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Matador Transit30 2.0 Review

The Transit30 2.0 is a large packable duffel bag from Matador. It’s great for adding extra capacity to your travel setup, but we think that’s about it.

Matador Transit30 2.0 In Use
Matador Transit30 2.0 In Use

Our Verdict

7.0 /10

Form

63/100

Design

73/100

Value

73/100

Pros

  • Huge capacity
  • Nicely executed quick-grab pocket
  • The button is nice for keeping the straps together

Cons

  • Low weight zipper for such a large bag
  • Not very versatile
  • Missed opportunity compressing into the quick-grab pocket

Technical Details

3 %

Carry-On Compliance (Beta)

View 5/162 Airlines

  • Capacity

    30l

  • Denier

    30D

  • Weight (oz)

    5 oz (141.7 gm)

  • Notable Materials

    Cordura Ripstop Nylon, Hypalon®

  • Manufacturing Country

    China

  • Warranty Information

    Matador Warranty

Full Review

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The Transit30 2.0 is Matador’s compressible duffel, and it is a total beast. It’s 30 liters and, like all of Matador’s products, highly compressible. This is the second iteration of the Transit30, and we’ve noticed some nice improvements over version 1.0.

We’ve found this to be a great addition to your pack if you plan on acquiring more things on the road. You can toss it in your travel backpack for the trip to your destination, fill it up with souvenirs or whatever else you might want during your stay, and then bring it all back on your return flight by checking one of your bags.

PSA: This is just one product out of Matador’s Advanced Series. They’ve also got the Freerain24 2.0, Freefly16, Flatpak Soap Bar Case, and the Flatpak Toiletry Bottle. If you’re interested in adding some compressible gear to your travel loadout, we’d highly recommend checking out the full series.

Matador Transit30 2.0 Materials
Matador Transit30 2.0 Materials

The Transit30 2.0 is made with siliconized 30D CORDURA® ripstop, puncture-resistant nylon. So it’s lightweight, strong, and weather-resistant.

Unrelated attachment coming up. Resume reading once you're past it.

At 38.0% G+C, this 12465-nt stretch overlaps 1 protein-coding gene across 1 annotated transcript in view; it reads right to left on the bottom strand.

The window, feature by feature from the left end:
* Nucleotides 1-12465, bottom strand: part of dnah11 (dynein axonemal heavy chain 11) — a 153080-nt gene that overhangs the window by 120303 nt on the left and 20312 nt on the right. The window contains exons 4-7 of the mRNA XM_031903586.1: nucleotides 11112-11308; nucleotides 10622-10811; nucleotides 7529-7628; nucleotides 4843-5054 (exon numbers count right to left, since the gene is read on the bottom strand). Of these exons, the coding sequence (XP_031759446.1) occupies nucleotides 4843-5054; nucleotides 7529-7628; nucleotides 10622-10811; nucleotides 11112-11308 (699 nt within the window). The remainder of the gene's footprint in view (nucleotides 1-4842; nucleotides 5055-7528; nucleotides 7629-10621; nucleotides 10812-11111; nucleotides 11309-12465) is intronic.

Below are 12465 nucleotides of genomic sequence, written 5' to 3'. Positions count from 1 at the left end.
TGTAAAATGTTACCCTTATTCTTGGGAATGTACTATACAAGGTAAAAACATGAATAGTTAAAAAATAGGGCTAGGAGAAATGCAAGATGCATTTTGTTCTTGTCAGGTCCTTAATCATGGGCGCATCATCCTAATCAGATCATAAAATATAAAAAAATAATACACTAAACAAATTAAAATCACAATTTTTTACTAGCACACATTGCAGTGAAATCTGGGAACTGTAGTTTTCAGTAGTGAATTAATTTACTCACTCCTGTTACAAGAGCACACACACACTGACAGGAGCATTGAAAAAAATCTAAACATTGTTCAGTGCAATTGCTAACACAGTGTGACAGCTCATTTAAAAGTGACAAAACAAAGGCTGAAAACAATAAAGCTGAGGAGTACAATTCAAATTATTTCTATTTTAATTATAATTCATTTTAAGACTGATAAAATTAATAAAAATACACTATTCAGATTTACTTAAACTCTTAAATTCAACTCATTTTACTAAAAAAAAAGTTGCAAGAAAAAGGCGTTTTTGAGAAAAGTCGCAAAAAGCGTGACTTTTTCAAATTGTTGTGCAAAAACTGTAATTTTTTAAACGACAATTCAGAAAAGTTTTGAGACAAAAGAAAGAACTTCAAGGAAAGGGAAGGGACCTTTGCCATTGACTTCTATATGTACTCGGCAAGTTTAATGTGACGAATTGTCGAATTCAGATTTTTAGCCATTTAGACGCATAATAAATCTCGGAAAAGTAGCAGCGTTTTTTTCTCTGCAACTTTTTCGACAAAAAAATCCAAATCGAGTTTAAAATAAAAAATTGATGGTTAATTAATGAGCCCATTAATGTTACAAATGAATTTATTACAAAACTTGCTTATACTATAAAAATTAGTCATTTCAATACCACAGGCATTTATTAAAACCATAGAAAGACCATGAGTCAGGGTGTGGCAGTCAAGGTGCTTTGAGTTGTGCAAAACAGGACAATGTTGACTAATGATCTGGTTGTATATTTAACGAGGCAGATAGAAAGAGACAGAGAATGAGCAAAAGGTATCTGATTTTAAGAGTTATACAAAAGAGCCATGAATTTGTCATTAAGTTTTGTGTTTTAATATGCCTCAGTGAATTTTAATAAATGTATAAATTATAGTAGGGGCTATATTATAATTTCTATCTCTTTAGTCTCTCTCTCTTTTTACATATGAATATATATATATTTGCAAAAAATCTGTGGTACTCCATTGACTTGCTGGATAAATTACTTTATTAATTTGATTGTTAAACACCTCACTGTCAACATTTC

Matador Transit30 2.0 Button Handle
Matador Transit30 2.0 Button Handle

The duffel handle is now “button-able,” allowing you to attach both loops to each other. This makes it a bit easier to carry the bag and manage the straps.

There are some better loops and pull tabs on each side of the zipper.

Matador Transit30 2.0 Small Front Pocket
Matador Transit30 2.0 Small Front Pocket

There is now a wider opening on the front zippered compartment, which is good for quick-grab items.

For a 30-liter bag, we think the main zipper is pretty lackluster. We’re not bag designers, but it seems like this thing should have a beefier zip, considering it will be carrying a large amount of gear.

Matador Transit30 2.0 Main Compartment In Use
Matador Transit30 2.0 Main Compartment In Use

This pack uses the same rolltop design on the compression pouch as the other Matador Advanced Series products—such as the Freefly16 and Freerain24 2.0. We’re not huge fans, but it works.

We also think Matador may have missed an opportunity to have the bag compress into the quick-grab pocket, instead of having a separate compression pouch. The separate pouch works well on the backpacks, but in this case you’re just stuffing a duffel full of gear, so it would be nice to have that out of the way.

Usage Timeline

Initial Usage

Condition: Excellent

Looking good out of the box, this thing is huge and packs down to nothing.

1 Month of Use

Condition: Excellent

Works well, although we don’t find ourselves using it that often. Kind of a niche use-case.

2 Months of Use

Condition: Good

Still going strong, we have some concerns about the craftsmanship but no major issues yet.

Overall

Overall, this is a handy item for a fairly specific use-case. If you’re looking for a bag that you can use to carry gear around a city after you arrive, you’re probably better off with one of the packable daypacks above. But if you’re simply looking to add a bunch of extra capacity for your return flight home, this is the bag you’re looking for.

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By Tom Wahlin
Created January 10, 2019 • Updated October 28, 2019